Where are we going without it?
Have you ever watched a young child figure out how to use features on your phone that you never knew existed? What’s their secret? How do they manage to find those buttons and widgets that were hiding from us in plain sight?
Young children are aware of two secrets that we as grown-ups need to relearn.
Secret #1 is Play. Play is the highly enjoyable state of being in which a person is fully absorbed in an activity, freely experimenting within the rules of the game towards the self-contained purpose of that activity. The skateboarder doing tricks plays around — first she tries leaning forward more, then backwards more, bending knees more, bending knees less — everything matters towards nailing the trick — the question is which combination is best. She’ll keep trying until she gets it.
The same is true with my five year old on my phone. She becomes totally engrossed in the fun of sending emojis and gifs to her aunt Sarita. She can’t read yet, but she will play around until she figures out that the gif button is tucked into the right side of the text box as a light gray icon (did you know that by the way?).
Secret #2 is Purpose. Underlying the state of play is a rich sense of purpose, which has usually been ingrained into the player’s instincts and intuitions. It is precisely what allows them to play. Unlike adults, who have been anti-trained to assume many things have no reasons, children by default assume everything has a reason for being there, which is why they infamously and relentlessly ask:
“Where does _____ come from?”
However, if and when adults blow them off by barking at them — “because that’s just the way it is!” and “because I said so” — eventually, the sense of the purpose-of-all-things becomes muted, and they move ever closer towards becoming jaded adults.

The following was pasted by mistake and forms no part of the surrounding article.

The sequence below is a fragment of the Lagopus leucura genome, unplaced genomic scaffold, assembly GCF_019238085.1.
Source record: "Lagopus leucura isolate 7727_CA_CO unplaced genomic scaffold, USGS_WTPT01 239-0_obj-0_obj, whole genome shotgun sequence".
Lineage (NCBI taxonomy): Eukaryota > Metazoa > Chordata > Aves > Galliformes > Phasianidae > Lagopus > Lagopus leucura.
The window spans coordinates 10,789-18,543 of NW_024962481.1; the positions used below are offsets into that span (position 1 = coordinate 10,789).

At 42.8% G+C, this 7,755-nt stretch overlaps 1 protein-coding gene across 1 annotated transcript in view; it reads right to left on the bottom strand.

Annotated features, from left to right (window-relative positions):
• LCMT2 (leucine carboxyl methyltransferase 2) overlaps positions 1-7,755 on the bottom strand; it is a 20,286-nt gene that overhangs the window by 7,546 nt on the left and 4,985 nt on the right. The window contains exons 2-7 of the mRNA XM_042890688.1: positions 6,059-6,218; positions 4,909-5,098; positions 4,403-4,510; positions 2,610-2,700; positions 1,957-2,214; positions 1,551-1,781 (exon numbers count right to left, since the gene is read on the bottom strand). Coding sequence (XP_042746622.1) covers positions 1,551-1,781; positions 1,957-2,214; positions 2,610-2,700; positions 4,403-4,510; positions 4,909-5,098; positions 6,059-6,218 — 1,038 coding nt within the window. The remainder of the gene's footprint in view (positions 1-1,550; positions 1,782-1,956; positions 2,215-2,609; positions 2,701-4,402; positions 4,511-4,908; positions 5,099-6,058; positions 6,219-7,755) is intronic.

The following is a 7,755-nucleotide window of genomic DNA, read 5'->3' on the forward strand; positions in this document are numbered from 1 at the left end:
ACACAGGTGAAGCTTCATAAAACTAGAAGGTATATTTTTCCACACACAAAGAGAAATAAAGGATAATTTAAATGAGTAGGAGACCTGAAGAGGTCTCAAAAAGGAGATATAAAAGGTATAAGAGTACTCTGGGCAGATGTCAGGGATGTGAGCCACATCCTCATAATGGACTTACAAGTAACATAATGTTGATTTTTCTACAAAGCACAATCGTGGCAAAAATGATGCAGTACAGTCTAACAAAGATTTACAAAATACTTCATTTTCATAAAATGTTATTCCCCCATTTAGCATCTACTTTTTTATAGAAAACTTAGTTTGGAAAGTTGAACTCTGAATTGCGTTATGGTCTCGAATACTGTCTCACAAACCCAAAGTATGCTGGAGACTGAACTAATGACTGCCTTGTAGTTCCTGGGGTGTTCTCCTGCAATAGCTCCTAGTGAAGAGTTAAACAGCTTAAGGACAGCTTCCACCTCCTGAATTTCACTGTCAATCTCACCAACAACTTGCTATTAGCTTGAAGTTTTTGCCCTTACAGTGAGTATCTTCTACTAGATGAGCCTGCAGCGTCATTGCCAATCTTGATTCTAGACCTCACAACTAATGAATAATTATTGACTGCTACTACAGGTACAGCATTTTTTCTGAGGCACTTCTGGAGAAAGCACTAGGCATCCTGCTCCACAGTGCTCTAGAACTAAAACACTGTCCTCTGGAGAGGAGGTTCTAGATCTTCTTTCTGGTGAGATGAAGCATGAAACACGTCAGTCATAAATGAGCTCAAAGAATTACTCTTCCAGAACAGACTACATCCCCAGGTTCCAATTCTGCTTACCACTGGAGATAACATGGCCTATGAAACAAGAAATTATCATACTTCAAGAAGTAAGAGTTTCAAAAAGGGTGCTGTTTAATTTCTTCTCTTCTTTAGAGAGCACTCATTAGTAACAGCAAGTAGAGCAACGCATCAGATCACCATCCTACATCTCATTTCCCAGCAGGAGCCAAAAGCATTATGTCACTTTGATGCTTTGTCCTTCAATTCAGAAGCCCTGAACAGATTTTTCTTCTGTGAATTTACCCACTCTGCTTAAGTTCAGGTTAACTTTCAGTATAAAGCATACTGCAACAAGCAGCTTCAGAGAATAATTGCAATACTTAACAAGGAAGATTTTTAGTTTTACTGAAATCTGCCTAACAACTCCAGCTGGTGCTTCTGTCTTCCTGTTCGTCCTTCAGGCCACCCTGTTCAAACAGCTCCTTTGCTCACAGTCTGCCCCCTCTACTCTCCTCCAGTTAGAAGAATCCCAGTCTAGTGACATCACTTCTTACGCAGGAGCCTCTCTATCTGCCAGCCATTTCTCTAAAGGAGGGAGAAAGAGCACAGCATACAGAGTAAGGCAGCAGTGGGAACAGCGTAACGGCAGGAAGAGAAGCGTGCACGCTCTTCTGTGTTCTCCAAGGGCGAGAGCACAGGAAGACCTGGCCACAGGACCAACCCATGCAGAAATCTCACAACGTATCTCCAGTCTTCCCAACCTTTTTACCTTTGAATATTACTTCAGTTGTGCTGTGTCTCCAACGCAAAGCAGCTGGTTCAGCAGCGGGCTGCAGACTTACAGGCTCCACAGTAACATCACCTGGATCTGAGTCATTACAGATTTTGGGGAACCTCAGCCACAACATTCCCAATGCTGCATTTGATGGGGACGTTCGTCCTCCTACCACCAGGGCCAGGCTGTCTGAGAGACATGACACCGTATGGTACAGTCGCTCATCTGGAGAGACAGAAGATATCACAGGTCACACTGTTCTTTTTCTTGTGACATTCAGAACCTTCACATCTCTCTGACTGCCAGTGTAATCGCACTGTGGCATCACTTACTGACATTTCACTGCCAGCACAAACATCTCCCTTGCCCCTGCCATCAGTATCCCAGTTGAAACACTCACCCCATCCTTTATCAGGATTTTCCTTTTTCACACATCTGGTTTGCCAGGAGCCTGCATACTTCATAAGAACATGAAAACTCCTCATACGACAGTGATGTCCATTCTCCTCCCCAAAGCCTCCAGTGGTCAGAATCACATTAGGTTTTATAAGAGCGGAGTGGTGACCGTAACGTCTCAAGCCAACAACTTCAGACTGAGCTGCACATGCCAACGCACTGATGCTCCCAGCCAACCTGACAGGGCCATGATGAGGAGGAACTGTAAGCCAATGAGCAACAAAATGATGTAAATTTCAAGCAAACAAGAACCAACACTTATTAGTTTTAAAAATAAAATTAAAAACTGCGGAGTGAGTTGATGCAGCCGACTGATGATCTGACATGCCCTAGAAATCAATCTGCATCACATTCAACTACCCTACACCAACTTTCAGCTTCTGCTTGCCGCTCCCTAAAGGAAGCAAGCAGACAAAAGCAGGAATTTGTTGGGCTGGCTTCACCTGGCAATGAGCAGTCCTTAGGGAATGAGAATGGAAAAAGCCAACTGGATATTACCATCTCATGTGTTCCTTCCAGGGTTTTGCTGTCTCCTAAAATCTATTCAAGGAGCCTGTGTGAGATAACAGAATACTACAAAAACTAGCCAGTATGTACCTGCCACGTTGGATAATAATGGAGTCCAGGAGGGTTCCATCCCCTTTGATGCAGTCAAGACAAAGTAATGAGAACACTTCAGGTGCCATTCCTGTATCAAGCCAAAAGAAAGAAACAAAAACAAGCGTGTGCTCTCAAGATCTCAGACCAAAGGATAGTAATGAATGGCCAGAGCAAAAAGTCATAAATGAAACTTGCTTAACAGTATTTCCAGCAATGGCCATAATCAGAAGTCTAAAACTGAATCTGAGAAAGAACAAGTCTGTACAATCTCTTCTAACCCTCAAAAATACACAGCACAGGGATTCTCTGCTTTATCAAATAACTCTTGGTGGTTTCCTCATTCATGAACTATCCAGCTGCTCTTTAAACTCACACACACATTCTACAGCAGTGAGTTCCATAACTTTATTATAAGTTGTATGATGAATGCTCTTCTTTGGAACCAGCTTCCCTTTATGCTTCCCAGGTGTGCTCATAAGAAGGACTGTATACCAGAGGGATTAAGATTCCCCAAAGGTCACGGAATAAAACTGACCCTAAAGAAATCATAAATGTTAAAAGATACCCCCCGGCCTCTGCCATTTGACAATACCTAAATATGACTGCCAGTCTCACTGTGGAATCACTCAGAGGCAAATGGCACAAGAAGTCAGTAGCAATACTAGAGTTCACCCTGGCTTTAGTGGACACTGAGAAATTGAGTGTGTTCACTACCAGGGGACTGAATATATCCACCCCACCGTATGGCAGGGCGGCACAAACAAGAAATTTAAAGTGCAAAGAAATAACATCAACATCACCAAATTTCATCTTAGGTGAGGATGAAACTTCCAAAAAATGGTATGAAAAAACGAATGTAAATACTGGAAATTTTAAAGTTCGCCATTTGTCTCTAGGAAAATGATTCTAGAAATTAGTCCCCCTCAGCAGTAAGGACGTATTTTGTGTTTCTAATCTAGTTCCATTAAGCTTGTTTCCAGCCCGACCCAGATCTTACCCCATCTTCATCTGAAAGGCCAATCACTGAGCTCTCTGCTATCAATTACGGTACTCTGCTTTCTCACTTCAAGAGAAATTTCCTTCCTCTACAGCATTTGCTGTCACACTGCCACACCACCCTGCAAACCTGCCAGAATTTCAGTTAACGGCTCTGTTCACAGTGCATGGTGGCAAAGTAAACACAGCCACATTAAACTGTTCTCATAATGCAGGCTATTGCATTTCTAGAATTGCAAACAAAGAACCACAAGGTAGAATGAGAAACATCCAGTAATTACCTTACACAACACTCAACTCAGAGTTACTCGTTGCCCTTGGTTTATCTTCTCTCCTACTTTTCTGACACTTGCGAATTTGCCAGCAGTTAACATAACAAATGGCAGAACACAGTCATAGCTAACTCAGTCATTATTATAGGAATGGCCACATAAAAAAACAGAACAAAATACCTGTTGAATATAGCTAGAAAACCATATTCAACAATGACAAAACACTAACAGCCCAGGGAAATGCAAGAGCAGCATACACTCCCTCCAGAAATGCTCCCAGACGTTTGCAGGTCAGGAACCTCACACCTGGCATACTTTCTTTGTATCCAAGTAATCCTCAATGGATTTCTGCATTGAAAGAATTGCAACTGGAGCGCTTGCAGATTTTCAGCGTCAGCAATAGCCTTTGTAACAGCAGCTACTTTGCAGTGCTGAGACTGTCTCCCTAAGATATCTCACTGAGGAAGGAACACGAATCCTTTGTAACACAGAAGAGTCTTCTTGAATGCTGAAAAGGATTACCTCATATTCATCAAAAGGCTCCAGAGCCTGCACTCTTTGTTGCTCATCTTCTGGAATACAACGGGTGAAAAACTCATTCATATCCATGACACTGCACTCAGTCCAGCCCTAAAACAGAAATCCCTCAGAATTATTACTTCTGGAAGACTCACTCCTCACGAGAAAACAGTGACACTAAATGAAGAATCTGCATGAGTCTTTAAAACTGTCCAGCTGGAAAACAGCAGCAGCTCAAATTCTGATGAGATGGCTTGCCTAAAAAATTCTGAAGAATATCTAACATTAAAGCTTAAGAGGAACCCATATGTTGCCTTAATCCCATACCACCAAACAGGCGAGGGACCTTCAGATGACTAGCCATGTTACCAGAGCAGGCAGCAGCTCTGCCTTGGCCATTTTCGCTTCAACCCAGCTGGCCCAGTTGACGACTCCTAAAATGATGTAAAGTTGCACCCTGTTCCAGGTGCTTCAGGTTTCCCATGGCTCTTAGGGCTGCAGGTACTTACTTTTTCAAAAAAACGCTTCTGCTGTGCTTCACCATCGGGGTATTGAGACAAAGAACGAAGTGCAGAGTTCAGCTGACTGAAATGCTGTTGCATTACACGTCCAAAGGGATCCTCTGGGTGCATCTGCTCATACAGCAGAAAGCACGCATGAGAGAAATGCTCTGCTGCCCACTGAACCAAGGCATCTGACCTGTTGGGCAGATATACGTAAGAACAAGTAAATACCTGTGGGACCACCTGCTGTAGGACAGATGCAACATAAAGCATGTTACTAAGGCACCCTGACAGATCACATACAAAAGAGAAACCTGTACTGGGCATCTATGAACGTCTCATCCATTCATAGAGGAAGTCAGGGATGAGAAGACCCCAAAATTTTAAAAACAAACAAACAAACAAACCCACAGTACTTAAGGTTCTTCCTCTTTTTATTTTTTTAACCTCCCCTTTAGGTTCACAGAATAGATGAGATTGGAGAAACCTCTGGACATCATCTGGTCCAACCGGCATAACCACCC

Our mental operating systems are programmed with purpose. When a child spots a tiny triangle at the bottom of the phone screen, he will not ignore it. He will invariably assume it does something. He’ll tap it, double click it, press and hold it, and swipe it in all directions until he figures out what it does.
It shouldn’t surprise us that the human mind intuitively applies the same logic to ourselves. As we discover our bodies, personalities, natural strengths, and spiritual abilities, we instinctually, and I believe rightly assume that they were given to us to do something with them. And the more we appreciate how magnificent our gifts are, and how deep in our soul they run, the more epic we realize that something must be.
Every person senses that their gifts were given to them not to gather dust, but latent with the energetic, outward momentum of purpose. We all feel somewhere in our psyches that we have what to give — that our gifts are meant to be given to others, and ironically that only when we pay them forward, that’s when we truly feel them as being ours.
Every person has a nagging sense that he or she is here to do something. Some people learn to ignore it, some figure out how to occupy themselves perpetually to be distracted from it, some people just let themselves become anxious about it, can’t sleep thinking about it, others simply sad that they’ve never found the courage to pursue it, and then there are those people who lean into the question of what their purpose is, and commit to living according to their best understanding of it.
I believe that personal purpose today is grossly misunderstood. Many young people I meet are under the impression that finding their purpose is synonymous with creating a start-up or having a viral youtube channel. Purpose must be so much more than this. The proof is that when people hit these coveted benchmarks, the longing for purpose doesn’t go away. It’s usually deepened. “Success” highlights our profound desire for orienting our gifts towards a purpose that is eternally worth pursuing.
May we relearn what we knew as children — that everything has its purpose. That life has purpose beyond our wildest imaginations. And that we have purpose.
And may we have fun figuring out how we can give with every single one of our gifts in a way that does justice to the magnificent meaning with which they were given to us.